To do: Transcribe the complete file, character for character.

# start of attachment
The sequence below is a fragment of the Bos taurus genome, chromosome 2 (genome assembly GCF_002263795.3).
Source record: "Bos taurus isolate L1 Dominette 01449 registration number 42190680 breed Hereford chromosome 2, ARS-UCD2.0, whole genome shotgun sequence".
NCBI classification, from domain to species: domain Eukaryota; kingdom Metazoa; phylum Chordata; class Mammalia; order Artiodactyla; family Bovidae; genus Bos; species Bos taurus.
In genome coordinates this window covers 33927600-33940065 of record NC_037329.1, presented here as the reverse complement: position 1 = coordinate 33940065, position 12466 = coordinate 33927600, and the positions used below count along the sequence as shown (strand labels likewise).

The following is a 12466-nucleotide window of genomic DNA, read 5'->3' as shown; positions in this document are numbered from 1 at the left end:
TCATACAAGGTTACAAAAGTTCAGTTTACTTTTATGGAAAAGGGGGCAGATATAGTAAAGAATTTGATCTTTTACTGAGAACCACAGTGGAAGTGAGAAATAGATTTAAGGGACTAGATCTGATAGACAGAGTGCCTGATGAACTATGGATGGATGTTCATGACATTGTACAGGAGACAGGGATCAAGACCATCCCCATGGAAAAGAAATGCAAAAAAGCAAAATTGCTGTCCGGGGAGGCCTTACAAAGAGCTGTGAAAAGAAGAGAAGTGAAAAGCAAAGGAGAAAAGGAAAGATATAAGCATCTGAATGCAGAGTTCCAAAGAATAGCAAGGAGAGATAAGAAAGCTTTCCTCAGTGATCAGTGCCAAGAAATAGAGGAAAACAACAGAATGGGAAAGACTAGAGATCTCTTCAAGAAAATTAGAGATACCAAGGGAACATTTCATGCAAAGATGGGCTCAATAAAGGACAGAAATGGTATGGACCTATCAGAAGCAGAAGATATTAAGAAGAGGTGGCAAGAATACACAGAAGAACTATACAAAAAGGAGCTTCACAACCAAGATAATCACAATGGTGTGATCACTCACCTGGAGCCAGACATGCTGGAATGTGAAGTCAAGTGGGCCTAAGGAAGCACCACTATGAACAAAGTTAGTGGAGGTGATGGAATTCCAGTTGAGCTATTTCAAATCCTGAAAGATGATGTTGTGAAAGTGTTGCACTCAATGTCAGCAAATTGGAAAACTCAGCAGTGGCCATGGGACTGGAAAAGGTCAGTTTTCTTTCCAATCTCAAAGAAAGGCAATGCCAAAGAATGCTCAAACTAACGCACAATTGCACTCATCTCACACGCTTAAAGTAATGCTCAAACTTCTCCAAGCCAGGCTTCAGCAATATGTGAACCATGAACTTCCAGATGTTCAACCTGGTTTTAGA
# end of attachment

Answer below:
The sequence below is a fragment of the Bos taurus genome, chromosome 2 (genome assembly GCF_002263795.3).
Source record: "Bos taurus isolate L1 Dominette 01449 registration number 42190680 breed Hereford chromosome 2, ARS-UCD2.0, whole genome shotgun sequence".
NCBI classification, from domain to species: domain Eukaryota; kingdom Metazoa; phylum Chordata; class Mammalia; order Artiodactyla; family Bovidae; genus Bos; species Bos taurus.
In genome coordinates this window covers 33927600-33940065 of record NC_037329.1, presented here as the reverse complement: position 1 = coordinate 33940065, position 12466 = coordinate 33927600, and the positions used below count along the sequence as shown (strand labels likewise).

The following is a 12466-nucleotide window of genomic DNA, read 5'->3' as shown; positions in this document are numbered from 1 at the left end:
TCATACAAGGTTACAAAAGTTCAGTTTACTTTTATGGAAAAGGGGGCAGATATAGTAAAGAATTTGATCTTTTACTGAGAACCACAGTGGAAGTGAGAAATAGATTTAAGGGACTAGATCTGATAGACAGAGTGCCTGATGAACTATGGATGGATGTTCATGACATTGTACAGGAGACAGGGATCAAGACCATCCCCATGGAAAAGAAATGCAAAAAAGCAAAATTGCTGTCCGGGGAGGCCTTACAAAGAGCTGTGAAAAGAAGAGAAGTGAAAAGCAAAGGAGAAAAGGAAAGATATAAGCATCTGAATGCAGAGTTCCAAAGAATAGCAAGGAGAGATAAGAAAGCTTTCCTCAGTGATCAGTGCCAAGAAATAGAGGAAAACAACAGAATGGGAAAGACTAGAGATCTCTTCAAGAAAATTAGAGATACCAAGGGAACATTTCATGCAAAGATGGGCTCAATAAAGGACAGAAATGGTATGGACCTATCAGAAGCAGAAGATATTAAGAAGAGGTGGCAAGAATACACAGAAGAACTATACAAAAAGGAGCTTCACAACCAAGATAATCACAATGGTGTGATCACTCACCTGGAGCCAGACATGCTGGAATGTGAAGTCAAGTGGGCCTAAGGAAGCACCACTATGAACAAAGTTAGTGGAGGTGATGGAATTCCAGTTGAGCTATTTCAAATCCTGAAAGATGATGTTGTGAAAGTGTTGCACTCAATGTCAGCAAATTGGAAAACTCAGCAGTGGCCATGGGACTGGAAAAGGTCAGTTTTCTTTCCAATCTCAAAGAAAGGCAATGCCAAAGAATGCTCAAACTAACGCACAATTGCACTCATCTCACACGCTTAAAGTAATGCTCAAACTTCTCCAAGCCAGGCTTCAGCAATATGTGAACCATGAACTTCCAGATGTTCAACCTGGTTTTAGA